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Grounding Plug Outlets
Converting plugs from 2-pin to 3-pin

grounding plug installation

When do you need a grounded plug??

Most small appliances have a 2-prong plug. Check your clock, TV, iPad, cell phone or other small appliances. You will notice that most of them have two prong plugs. Two wire cords don’t have a ground wire.

Modern Appliances

Modern appliances are “Double Insulated” They are all plastic on the outside and the wires are insulated. They come with two-prong plugs.

When You Need Grounded Plug

When you are using a surge strip to protect high end home entertainment equipment or computers. Most surge arrestors/protectors use the ground to drain away the surge.

Code Requirements

To convert a 2-prong wall outlet to a grounded 3-prong outlet, the electrical code requires a #6 copper ground wire almost the size of a slim pencil to be run all the way to either the main panel or a subpanel. $300 or less is a typical fee for the first one and about $100 for each additional plug in the same room. Of course, it costs less if you mass-produce of them. But wait! - There is a better way.

Metal Appliances

Grounding used to be used to prevent shocks from the metal chassis in case a wire came loose and touched the metal shell. Some old vacuum tube radios, old appliances and refrigerators had metal covers.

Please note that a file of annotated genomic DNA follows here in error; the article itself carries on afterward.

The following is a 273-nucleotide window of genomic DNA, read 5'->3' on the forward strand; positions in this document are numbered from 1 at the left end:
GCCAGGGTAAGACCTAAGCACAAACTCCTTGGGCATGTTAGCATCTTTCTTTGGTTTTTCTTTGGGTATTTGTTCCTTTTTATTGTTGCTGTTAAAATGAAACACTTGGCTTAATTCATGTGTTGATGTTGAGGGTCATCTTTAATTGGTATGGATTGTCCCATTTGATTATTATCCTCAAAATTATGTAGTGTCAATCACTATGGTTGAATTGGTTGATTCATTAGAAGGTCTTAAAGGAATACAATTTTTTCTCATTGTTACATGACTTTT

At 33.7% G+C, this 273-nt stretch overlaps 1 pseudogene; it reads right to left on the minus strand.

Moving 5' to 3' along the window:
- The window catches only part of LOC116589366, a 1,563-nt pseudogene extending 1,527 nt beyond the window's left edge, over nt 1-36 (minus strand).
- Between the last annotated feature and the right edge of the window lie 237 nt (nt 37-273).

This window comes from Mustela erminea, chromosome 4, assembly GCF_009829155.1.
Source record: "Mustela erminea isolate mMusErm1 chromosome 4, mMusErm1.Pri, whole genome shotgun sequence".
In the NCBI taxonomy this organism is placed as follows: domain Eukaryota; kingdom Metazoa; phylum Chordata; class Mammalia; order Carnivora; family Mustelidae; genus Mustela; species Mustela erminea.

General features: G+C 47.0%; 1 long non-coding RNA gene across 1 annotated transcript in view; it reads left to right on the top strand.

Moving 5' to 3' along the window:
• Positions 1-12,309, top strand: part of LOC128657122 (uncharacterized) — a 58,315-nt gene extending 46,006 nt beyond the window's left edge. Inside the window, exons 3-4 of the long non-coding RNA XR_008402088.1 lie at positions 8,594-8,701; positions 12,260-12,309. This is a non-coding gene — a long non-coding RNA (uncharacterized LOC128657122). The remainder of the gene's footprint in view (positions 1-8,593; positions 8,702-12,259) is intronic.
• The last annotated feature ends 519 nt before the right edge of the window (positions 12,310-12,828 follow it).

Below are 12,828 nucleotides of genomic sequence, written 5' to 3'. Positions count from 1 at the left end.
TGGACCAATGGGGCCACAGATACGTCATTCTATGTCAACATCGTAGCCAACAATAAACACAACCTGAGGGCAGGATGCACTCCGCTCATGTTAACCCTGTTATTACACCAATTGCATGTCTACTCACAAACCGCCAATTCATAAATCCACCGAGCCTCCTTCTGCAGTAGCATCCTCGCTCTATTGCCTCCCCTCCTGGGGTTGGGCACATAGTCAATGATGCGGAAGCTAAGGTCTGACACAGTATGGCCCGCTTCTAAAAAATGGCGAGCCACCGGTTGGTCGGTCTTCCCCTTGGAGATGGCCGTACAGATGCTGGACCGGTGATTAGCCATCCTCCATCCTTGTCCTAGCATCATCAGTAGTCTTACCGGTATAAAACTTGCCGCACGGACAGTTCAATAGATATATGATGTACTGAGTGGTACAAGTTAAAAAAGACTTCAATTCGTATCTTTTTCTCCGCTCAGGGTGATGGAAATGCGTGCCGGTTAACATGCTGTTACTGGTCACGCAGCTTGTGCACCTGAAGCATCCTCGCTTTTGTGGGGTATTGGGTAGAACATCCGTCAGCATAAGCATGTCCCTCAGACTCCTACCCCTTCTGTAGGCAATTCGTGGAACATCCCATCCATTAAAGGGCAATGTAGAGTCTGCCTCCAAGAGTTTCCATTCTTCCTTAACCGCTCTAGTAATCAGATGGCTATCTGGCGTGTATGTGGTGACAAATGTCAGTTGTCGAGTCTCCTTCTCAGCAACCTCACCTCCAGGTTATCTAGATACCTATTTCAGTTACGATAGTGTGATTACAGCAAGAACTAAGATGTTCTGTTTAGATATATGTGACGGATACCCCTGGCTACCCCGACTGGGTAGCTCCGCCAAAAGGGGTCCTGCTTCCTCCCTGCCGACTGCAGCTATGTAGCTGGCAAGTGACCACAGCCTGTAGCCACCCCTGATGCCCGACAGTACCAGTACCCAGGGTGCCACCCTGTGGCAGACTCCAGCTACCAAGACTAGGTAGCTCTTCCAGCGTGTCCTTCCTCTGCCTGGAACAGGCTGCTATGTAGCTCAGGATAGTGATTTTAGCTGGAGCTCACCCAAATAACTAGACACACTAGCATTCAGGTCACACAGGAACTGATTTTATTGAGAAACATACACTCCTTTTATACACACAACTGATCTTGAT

Maybe you just thought it was a good idea to use three prong plugs?

GFIs

The National Electrical Code has an exception that allows us to change the 2-prong plugs to a GFI (Ground Fault Interrupter) plug. The “U” shaped ground hole will not have a connection, but you’ll be able to use 3-prong plugs without having to use a “cheater” (2-prong to 3-prong, gray or orange colored adapter with a short green wire and a spade end.) The result is the same.

Ground Fault Interrupter

A GFI outlet kills the power instead of killing you. However, the fear of getting in electrocuted (not just shocked) by electricity is a little overrated. For you to get electrocuted, several things must happen at the same time. Not only do you have to get shocked, but you must be in a place where you can’t get away from the shocks, such as a child in a bathtub or a workman in an attic laying across the grounded metal pipes or other situation where you can’t get away. The other way that people die from electricity is the fall from a ladder perhaps landing on their head.

GFIs are required by code in rooms with running water, in unfinished basements and outdoors.


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